Management[edit]

Treatment of opioid tolerance and Opioid-Induced Hyperalgesia differs but it may be difficult to differentiate these two conditions in a clinical setting where most pain assessments are done through simple scale scores.[19] The treatment for OIH may be challenging because of the lack of adequate quality studies published, which is possibly due to the complexity in diagnosis of OIH and challenges in working with patients on chronic opioids. Currently there is no single best pharmacologic treatment for OIH and clinicians are advised to choose an appropriate therapy based on the unique clinical scenario and history of each patient.[19]

One general treatment option is to reduce or discontinue the dose of opioid to see if OIH is improved, although this could induce withdrawal symptoms that may initially increase pain.[19][16][6] Opioid sparing or opioid switching, which refers to the replacement of the current opioid with another pharmacological agent such as morphine or methadone, has been reported to be effective in some studies but this may also increase the sensitivity to pain according to some case reports. Ketamine, an NMDA antagonist, has been shown to prevent the extended use of opioid in post-operative hyperalgesia when it is infused in a small amount perioperatively along with the opioid but there are also studies that show ketamine being ineffective in modulating hyperalgesia. Methadone is also believed to show some efficacy in OIH, presumably due to its weak NMDA antagonist activity. The use of an NSAID, especially some COX-2 inhibitors, or acetaminophen either as monotherapy or combination therapy is also suggested as a possible treatment option.[19][16][6] Mesenchymal stem cell (MSC) therapy has shown efficacy in the treatment of OIH in animal studies.[20] Palmitoylethanolamide (PEA) has been studied for it's anti-inflammatory and analgesic effects and emerging data suggests that it may have a role in delaying the onset of opioid tolerance and reducing the development of OIH when used in conjunction with opioids.[21]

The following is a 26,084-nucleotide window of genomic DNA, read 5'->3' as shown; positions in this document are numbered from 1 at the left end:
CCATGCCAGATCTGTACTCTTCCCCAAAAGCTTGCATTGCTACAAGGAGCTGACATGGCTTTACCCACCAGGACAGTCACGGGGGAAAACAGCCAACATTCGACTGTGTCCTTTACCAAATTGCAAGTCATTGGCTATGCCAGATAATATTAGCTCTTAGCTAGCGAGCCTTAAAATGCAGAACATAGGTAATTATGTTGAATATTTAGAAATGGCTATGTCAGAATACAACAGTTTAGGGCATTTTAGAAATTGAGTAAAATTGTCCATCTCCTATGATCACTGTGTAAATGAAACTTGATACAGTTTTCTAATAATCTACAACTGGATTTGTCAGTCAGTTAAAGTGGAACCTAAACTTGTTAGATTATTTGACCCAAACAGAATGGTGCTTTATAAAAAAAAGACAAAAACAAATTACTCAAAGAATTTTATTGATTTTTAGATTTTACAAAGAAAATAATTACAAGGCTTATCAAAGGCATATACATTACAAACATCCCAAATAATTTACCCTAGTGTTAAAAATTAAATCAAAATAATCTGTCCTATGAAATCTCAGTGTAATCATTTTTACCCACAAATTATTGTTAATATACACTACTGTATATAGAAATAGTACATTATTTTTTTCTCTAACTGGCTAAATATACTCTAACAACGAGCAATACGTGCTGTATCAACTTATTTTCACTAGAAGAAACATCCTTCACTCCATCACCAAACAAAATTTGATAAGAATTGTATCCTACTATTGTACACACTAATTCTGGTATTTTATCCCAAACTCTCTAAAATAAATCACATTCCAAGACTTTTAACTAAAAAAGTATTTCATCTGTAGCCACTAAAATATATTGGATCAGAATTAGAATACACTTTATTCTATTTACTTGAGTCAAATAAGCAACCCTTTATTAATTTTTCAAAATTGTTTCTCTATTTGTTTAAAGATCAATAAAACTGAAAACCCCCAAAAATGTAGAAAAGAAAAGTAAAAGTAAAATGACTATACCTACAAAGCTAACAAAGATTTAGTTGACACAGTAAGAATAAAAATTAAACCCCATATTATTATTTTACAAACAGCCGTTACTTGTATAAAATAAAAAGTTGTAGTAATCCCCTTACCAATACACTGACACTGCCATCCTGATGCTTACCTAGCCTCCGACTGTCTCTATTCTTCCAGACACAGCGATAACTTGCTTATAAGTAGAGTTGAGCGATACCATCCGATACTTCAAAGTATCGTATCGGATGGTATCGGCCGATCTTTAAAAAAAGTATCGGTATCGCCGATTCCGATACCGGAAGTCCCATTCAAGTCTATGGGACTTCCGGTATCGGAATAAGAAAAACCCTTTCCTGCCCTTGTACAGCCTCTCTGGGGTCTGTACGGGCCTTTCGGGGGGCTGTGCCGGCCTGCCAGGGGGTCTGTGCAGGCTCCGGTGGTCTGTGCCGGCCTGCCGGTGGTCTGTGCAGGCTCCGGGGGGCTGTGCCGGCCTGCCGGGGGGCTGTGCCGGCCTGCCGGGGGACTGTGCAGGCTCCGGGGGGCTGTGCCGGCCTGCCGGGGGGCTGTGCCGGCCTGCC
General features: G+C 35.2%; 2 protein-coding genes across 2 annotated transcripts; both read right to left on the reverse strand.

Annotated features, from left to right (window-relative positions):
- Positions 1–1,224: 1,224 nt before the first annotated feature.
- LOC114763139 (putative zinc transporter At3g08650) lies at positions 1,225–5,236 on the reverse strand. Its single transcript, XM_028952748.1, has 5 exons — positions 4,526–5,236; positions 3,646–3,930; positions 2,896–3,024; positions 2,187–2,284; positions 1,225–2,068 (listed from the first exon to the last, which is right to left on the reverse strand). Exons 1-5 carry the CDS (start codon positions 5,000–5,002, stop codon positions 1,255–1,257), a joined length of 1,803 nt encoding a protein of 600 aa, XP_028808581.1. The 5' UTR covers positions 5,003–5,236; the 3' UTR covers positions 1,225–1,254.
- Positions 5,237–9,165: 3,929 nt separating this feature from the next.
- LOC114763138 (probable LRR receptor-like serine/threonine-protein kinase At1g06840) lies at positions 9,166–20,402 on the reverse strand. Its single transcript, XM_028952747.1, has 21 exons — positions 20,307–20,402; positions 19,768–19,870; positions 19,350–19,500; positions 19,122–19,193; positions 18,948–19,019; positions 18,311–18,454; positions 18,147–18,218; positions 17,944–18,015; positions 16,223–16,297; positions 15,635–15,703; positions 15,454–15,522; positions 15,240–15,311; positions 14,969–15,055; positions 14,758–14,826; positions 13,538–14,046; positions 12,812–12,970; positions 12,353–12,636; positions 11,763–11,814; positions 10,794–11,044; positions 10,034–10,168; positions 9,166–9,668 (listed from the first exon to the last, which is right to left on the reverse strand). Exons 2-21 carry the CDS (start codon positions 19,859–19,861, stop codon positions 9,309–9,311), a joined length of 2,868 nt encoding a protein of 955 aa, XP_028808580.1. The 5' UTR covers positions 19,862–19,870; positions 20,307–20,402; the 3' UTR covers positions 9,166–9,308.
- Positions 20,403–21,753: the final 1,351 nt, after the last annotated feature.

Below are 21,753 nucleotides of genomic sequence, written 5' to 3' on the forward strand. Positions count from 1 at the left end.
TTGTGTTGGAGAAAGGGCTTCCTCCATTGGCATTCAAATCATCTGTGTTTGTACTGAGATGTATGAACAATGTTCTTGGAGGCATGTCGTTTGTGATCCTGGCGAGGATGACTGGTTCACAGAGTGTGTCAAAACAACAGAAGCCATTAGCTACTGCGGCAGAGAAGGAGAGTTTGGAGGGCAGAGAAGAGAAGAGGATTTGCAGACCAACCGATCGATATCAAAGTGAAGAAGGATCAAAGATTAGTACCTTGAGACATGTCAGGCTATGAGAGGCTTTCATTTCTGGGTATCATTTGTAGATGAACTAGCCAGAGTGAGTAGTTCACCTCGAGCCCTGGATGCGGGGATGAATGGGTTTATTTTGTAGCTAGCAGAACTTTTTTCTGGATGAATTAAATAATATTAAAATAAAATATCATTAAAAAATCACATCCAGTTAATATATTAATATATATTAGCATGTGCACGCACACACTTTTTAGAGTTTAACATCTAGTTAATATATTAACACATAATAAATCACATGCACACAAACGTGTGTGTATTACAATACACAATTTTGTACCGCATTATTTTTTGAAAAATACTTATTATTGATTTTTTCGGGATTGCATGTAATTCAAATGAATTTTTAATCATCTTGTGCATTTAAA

Criticism[edit]